This blog is hard for me to write. The Jerry Sandusky scandal is so revolting; I can barely read the ongoing news coverage. However, this story is too big to ignore, especially from a public relations and media perspective.
Penn State’s reputation is ruined. For years to come, the school will be associated with Sandusky, his unconscionable actions and the administration’s laissez-faire attitude toward the whole ordeal (until now, that is). A rule of thumb in PR is, “If the public thinks you have a problem, you have a problem.” So how does the rule apply if you know you have a problem, and the public is unaware? Apparently if you’re Penn State, it doesn’t.
To be fair, very few Penn State officials had knowledge of the allegations against Sandusky. But all it takes is one person to do the right thing, and none of them did. Now, they’re trying to make up for it by cleaning house. But no matter who they fire or place on administrative leave, it won’t undo any of the damage caused by Sandusky or those who failed to come to the defense of the victims.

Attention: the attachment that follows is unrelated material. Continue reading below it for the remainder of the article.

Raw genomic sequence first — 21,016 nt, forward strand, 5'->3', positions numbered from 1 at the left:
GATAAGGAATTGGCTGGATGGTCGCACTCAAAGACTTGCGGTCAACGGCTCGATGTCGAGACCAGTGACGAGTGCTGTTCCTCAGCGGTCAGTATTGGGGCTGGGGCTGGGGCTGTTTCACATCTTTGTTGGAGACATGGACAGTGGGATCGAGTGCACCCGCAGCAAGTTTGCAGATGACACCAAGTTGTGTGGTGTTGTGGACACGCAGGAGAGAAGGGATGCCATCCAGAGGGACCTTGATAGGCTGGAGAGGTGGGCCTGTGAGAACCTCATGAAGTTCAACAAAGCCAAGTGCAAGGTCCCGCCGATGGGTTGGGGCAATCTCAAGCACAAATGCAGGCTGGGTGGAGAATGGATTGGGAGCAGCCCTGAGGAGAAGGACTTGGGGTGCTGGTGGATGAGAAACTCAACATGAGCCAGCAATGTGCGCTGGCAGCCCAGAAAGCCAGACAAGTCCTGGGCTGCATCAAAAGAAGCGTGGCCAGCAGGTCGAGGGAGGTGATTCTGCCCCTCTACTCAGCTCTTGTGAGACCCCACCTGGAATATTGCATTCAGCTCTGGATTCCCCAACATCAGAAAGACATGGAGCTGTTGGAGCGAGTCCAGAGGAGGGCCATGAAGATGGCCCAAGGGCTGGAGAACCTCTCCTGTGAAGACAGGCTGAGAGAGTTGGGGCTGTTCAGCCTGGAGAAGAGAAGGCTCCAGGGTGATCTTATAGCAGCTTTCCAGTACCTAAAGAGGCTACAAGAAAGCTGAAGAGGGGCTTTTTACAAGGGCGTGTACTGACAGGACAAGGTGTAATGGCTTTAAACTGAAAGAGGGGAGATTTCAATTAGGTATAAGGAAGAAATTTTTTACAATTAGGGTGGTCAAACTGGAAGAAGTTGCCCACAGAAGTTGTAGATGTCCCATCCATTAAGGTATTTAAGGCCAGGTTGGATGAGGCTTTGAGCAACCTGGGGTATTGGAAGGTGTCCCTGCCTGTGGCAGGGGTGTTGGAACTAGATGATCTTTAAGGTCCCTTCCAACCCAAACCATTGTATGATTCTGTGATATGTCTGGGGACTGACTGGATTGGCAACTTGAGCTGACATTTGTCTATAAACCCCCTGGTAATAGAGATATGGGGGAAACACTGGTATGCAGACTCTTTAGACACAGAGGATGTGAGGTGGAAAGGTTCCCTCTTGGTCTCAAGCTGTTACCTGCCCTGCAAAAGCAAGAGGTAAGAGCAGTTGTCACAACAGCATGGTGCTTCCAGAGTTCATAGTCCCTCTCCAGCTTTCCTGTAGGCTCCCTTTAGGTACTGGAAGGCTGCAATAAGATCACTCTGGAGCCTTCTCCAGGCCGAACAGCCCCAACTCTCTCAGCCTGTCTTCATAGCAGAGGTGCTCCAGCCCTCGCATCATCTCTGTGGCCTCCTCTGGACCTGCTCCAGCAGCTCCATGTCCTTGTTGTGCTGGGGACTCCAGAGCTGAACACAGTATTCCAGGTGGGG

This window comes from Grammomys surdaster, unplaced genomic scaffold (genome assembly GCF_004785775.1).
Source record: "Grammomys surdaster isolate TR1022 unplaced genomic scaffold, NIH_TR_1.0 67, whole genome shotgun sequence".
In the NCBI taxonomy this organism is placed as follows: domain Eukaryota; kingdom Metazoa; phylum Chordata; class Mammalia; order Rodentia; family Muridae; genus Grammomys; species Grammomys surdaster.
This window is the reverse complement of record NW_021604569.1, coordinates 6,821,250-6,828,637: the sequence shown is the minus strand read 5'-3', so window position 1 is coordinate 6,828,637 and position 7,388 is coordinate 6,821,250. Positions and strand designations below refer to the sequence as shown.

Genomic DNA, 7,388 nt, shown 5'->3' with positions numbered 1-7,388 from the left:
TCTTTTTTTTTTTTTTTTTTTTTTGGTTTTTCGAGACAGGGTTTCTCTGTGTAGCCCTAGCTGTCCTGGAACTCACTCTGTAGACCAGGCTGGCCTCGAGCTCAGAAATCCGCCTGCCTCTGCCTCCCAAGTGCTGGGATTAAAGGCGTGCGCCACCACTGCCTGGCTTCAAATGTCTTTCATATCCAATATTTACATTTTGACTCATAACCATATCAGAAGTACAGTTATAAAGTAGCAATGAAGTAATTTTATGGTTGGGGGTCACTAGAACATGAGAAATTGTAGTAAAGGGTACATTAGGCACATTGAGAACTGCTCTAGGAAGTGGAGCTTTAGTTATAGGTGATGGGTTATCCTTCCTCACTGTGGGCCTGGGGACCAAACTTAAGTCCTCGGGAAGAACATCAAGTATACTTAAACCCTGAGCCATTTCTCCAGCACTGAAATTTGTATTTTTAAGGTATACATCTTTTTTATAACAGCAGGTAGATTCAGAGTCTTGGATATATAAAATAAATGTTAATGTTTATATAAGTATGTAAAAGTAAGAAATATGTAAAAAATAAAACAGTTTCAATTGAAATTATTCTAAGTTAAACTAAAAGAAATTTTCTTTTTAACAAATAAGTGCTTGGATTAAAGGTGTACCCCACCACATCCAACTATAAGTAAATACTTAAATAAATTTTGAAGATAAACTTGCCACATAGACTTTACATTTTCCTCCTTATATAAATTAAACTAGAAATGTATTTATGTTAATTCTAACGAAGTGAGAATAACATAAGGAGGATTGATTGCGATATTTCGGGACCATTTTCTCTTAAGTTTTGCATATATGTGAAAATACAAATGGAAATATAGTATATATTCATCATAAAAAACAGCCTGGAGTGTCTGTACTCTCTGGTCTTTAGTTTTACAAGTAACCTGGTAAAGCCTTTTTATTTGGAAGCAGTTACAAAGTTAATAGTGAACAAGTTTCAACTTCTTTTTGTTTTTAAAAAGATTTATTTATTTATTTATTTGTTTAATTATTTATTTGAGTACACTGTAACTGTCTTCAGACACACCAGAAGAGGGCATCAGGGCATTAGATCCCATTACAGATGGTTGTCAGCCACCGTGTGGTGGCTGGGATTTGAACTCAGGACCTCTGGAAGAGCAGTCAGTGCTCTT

I read the first few pages of the grand jury presentment and couldn’t go any further. It literally made my stomach churn. I’m aware we live in a sensationalist society, but the media coverage of the scandal has disappointed me. I was horrified when I saw major news outlets reporting the exact, graphic details of the case I was trying to avoid. Specifically, when the grad student walked in on Sandusky and the young boy in the shower.
I’m not easy to offend, and I’m certainly not a prude, but there’s a time and place for sensitivity and tact. This is it. Instead of explicitly stating what was occurring between Sandusky and the boy, I personally believe a general euphemism would have been a more responsible road to take as a journalist. Refer to it as a “sexual act” and leave it at that. The case has enough shock value on its own. For the people who want the details, they’ll be able to find them.
But the media isn’t the villain here; Sandusky holds that dishonor. Penn State also shares some of the shame, and I don’t envy the people employed on their public relations team. There’s no forgiveness for allowing a crime to go unpunished for more than a decade. The statements released so far by the administration have been appropriate, but it’s like trying to use a wine cork to replace the Hoover Dam. It will never be enough. At this point, the university just needs to prepare itself for what the future holds.
Moody’s, the credit ratings agency, is considering downgrading Penn State’s rating. I’m sure the university will lose a huge amount of funding in the next year as well. It will be interesting to see the size of their freshman class come Fall 2012. I know if I were a parent, my child would be going somewhere else.